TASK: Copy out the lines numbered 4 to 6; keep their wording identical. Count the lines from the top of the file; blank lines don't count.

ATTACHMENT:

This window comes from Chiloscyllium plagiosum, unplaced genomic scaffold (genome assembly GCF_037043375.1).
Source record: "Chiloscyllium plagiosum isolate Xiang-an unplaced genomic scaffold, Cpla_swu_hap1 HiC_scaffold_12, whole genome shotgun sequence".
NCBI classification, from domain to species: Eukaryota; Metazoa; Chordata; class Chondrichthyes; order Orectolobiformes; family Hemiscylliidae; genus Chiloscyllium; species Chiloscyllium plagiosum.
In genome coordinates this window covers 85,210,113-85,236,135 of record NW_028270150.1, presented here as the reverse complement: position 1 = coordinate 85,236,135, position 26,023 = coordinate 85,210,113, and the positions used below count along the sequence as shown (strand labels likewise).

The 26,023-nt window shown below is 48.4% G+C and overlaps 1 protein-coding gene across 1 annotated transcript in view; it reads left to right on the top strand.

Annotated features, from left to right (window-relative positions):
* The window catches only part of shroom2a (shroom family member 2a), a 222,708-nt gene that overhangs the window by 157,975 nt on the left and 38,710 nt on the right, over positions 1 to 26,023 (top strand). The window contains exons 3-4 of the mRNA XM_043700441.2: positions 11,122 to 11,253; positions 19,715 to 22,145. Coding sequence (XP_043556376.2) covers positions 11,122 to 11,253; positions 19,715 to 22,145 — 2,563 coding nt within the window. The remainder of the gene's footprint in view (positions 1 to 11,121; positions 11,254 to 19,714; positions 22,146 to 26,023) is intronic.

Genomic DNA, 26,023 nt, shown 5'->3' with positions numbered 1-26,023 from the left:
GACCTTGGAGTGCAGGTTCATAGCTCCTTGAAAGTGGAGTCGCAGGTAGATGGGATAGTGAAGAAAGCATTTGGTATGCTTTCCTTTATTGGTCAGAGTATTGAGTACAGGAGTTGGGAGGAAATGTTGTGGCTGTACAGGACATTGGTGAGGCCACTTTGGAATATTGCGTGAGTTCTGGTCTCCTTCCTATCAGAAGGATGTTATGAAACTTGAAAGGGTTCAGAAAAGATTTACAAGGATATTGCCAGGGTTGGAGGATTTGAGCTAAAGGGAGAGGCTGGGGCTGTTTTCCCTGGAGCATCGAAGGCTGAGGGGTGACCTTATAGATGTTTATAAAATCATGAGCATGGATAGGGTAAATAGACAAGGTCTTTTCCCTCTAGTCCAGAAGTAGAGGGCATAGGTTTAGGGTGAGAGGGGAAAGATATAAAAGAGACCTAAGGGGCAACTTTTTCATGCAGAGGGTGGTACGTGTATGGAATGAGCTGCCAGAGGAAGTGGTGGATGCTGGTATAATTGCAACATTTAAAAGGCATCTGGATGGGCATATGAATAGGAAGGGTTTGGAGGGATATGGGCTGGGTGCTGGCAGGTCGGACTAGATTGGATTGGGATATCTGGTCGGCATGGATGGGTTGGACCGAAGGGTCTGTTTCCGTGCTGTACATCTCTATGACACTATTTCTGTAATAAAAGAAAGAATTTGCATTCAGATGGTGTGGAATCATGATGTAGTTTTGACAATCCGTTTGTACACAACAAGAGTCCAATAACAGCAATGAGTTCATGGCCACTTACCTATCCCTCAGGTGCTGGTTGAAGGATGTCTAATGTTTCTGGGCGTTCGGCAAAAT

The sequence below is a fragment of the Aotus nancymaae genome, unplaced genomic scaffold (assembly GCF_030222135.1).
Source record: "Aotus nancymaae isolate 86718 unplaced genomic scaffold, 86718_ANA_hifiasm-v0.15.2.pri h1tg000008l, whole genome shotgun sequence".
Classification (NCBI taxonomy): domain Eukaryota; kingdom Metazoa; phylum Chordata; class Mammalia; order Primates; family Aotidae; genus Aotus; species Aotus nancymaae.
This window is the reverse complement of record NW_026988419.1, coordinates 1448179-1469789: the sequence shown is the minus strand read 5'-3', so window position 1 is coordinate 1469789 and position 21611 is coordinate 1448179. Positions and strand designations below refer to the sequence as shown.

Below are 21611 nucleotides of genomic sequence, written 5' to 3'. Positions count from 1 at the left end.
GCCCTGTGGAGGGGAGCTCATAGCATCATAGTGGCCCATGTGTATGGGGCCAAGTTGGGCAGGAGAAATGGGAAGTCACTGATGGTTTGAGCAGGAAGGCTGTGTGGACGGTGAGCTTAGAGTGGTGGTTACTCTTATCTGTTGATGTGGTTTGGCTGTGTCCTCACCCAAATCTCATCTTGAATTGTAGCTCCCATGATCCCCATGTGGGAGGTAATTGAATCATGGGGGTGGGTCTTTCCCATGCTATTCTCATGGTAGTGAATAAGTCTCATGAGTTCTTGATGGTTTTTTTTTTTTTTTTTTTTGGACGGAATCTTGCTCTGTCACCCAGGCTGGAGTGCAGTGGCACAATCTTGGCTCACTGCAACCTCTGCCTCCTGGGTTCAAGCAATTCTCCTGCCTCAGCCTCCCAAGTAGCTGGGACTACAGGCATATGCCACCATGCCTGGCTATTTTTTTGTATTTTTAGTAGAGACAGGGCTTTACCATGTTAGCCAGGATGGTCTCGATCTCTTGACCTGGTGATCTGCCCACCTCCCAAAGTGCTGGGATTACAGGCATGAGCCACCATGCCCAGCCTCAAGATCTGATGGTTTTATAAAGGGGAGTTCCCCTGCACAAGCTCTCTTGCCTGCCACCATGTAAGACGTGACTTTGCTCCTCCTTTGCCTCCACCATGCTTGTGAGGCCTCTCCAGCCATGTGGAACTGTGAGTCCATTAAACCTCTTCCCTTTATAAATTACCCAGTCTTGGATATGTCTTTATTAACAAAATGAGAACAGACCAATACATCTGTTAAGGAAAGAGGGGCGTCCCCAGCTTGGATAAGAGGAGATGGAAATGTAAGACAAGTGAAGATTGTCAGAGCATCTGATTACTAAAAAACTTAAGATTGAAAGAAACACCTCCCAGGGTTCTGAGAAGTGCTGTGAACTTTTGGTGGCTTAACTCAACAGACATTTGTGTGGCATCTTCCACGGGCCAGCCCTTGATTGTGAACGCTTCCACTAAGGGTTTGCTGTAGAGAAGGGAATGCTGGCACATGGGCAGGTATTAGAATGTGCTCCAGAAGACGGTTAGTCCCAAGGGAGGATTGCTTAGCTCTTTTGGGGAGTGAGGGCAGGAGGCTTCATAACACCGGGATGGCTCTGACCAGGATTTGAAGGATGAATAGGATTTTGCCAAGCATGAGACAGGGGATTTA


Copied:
In genome coordinates this window covers 85,210,113-85,236,135 of record NW_028270150.1, presented here as the reverse complement: position 1 = coordinate 85,236,135, position 26,023 = coordinate 85,210,113, and the positions used below count along the sequence as shown (strand labels likewise).

The 26,023-nt window shown below is 48.4% G+C and overlaps 1 protein-coding gene across 1 annotated transcript in view; it reads left to right on the top strand.

Annotated features, from left to right (window-relative positions):